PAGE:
A battered-baby death in Marion County, Tenn., now is almost 2 years old, and no charges have been filed.
The probe into the June 2012 battering death of 3-month-old Colin Eugene Russell is ongoing, according to Marion County authorities.
12th Judicial District Attorney Mike Taylor says there are still some important details to conclude before the case can be presented to a grand jury.
Officials had said in December 2013 that they were readying the case for a presentation to the grand jury in February of this year.
Taylor said Tuesday that he couldn't discuss the details of what was still needed but that he wanted "all our ducks in a row" before the case moves forward.
"All I can say is it's still under investigation," Taylor said.
Sheriff Ronnie "Bo" Burnett said he'll discuss the case with Taylor to see what remains to be done.
"I'd like to get this case wrapped up and get it presented to a grand jury as soon as we can," Burnett said. The next Marion County grand jury meets on Monday.
The baby's father, Chris Russell, remains the only "person of interest" in the case, Burnett and Taylor said.
Russell and the boy's mother, Leah Collins, each are around 25 years old now. Collins has never been named as a person of interest in the investigation.
The 12-page medical examiner's report by Dr. Bridget B. Eutenier, the associate medical examiner who performed the autopsy in Nashville on June 24, 2012, described the cause of death as "blunt-force injuries of the head and neck," the circumstances of the death as "battered-child syndrome" and the manner of death as "homicide."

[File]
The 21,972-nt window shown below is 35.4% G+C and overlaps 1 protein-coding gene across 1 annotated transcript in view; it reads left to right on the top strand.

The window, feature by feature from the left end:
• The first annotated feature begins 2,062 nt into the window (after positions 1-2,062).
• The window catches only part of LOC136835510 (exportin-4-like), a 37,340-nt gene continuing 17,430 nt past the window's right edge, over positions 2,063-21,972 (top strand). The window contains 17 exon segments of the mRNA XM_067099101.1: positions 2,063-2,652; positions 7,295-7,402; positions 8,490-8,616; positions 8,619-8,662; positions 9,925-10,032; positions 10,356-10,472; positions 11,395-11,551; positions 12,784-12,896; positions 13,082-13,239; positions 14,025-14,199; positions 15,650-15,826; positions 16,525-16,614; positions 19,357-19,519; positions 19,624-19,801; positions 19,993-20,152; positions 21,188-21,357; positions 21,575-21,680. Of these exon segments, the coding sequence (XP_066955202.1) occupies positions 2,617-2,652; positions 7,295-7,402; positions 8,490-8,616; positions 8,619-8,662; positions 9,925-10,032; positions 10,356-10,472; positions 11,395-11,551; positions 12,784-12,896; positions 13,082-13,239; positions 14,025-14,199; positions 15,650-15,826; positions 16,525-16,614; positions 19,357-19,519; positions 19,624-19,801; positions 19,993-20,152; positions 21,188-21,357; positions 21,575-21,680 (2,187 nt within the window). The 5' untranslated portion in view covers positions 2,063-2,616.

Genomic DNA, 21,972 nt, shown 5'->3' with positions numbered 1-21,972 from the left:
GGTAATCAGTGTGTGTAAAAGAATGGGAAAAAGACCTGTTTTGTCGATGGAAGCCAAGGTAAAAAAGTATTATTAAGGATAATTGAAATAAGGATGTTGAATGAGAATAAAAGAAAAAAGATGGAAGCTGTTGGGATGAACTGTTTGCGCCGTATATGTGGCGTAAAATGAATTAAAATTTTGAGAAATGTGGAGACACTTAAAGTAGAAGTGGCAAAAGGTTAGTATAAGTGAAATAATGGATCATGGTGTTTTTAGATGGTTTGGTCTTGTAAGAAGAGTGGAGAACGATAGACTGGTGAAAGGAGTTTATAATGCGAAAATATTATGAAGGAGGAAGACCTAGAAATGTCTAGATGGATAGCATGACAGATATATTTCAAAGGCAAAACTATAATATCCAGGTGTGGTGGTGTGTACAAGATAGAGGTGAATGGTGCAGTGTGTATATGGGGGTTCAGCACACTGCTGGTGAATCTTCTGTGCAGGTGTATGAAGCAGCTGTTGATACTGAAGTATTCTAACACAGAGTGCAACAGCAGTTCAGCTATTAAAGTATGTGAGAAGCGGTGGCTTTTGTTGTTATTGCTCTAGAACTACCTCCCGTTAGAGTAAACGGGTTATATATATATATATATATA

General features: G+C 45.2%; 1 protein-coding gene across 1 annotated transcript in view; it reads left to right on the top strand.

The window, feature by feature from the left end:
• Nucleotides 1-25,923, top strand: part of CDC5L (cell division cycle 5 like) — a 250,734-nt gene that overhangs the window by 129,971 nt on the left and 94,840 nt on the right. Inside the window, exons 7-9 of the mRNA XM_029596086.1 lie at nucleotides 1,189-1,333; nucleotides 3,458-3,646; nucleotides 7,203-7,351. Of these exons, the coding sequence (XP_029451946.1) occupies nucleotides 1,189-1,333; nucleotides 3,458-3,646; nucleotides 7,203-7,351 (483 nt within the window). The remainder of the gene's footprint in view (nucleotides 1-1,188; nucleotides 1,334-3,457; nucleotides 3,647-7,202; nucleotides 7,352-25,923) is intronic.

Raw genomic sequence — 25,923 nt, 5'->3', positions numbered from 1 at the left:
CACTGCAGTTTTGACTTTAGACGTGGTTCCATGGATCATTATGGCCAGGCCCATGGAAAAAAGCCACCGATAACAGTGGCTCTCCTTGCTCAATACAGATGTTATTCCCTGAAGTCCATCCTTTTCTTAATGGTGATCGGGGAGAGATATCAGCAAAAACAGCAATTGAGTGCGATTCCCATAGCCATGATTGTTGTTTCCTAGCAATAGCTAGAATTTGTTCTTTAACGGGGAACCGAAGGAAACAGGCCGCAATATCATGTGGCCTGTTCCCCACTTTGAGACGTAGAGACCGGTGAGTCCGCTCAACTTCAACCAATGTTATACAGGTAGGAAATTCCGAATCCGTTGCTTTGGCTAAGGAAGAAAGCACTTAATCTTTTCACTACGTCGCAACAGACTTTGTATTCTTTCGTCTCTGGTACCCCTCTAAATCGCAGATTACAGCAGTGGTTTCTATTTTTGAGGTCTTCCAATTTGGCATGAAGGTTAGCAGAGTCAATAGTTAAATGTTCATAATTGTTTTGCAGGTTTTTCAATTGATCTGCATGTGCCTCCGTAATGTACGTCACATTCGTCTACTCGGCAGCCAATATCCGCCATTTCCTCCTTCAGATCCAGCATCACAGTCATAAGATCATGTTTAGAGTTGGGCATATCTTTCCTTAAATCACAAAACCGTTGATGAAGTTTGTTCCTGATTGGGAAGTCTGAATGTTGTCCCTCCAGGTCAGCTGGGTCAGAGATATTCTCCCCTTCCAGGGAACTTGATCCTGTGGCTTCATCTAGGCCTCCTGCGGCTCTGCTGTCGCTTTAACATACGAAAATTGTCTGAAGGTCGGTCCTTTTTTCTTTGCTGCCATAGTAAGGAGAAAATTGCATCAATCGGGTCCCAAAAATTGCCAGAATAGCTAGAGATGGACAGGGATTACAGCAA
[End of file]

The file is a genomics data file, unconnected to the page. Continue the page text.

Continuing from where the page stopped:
Taylor said the report's term, "homicide," is misleading as far as prosecution goes, and might more accurately be described as "nonaccidental."
The 3-month-old was transported by ambulance to Grandview Medical Center in Jasper, Tenn., when he became unresponsive on June 17, 2012, Eutenier's report states. The baby then was taken Vanderbilt Children's Hospital in Nashville for treatment, but he died a week later.
The report describes numerous injuries.
Colin Russell had bruising in several places on his head, hemorrhaging in his brain, retina and optic nerve sheaths, multiple rib fractures on both sides, a large fracture in his right clavicle and spinal injuries, the report states. Some of the rib fractures appeared to be healing and others more recent.
"The injuries ... are consistent with repeated nonaccidental trauma and a diagnosis of battered-child syndrome," Eutenier stated in the report.
Contact staff writer Ben Benton at email@example.com or 423-757-6569.